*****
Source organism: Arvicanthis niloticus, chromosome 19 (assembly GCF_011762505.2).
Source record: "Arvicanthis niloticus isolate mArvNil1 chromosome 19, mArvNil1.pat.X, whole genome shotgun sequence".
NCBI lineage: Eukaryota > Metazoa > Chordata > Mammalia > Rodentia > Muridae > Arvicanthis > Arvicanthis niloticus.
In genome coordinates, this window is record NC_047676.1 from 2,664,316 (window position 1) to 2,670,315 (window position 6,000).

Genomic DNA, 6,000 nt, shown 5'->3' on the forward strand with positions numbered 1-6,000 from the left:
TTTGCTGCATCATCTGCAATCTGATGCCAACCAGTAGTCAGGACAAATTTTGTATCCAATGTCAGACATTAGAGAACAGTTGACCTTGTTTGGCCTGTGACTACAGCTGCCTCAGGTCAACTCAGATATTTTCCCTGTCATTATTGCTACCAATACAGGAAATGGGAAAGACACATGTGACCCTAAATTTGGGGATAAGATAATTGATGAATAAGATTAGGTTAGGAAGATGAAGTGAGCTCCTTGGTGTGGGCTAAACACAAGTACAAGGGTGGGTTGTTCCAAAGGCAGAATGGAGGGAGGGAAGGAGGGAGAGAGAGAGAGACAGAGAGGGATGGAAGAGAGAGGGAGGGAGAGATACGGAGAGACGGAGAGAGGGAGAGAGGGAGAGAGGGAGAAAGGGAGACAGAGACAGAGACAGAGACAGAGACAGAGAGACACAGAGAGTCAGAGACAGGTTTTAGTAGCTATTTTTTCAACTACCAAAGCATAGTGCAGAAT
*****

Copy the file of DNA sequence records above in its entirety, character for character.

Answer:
Source organism: Arvicanthis niloticus, chromosome 19 (assembly GCF_011762505.2).
Source record: "Arvicanthis niloticus isolate mArvNil1 chromosome 19, mArvNil1.pat.X, whole genome shotgun sequence".
NCBI lineage: Eukaryota > Metazoa > Chordata > Mammalia > Rodentia > Muridae > Arvicanthis > Arvicanthis niloticus.
In genome coordinates, this window is record NC_047676.1 from 2,664,316 (window position 1) to 2,670,315 (window position 6,000).

Genomic DNA, 6,000 nt, shown 5'->3' on the forward strand with positions numbered 1-6,000 from the left:
TTTGCTGCATCATCTGCAATCTGATGCCAACCAGTAGTCAGGACAAATTTTGTATCCAATGTCAGACATTAGAGAACAGTTGACCTTGTTTGGCCTGTGACTACAGCTGCCTCAGGTCAACTCAGATATTTTCCCTGTCATTATTGCTACCAATACAGGAAATGGGAAAGACACATGTGACCCTAAATTTGGGGATAAGATAATTGATGAATAAGATTAGGTTAGGAAGATGAAGTGAGCTCCTTGGTGTGGGCTAAACACAAGTACAAGGGTGGGTTGTTCCAAAGGCAGAATGGAGGGAGGGAAGGAGGGAGAGAGAGAGAGACAGAGAGGGATGGAAGAGAGAGGGAGGGAGAGATACGGAGAGACGGAGAGAGGGAGAGAGGGAGAGAGGGAGAAAGGGAGACAGAGACAGAGACAGAGACAGAGACAGAGAGACACAGAGAGTCAGAGACAGGTTTTAGTAGCTATTTTTTCAACTACCAAAGCATAGTGCAGAAT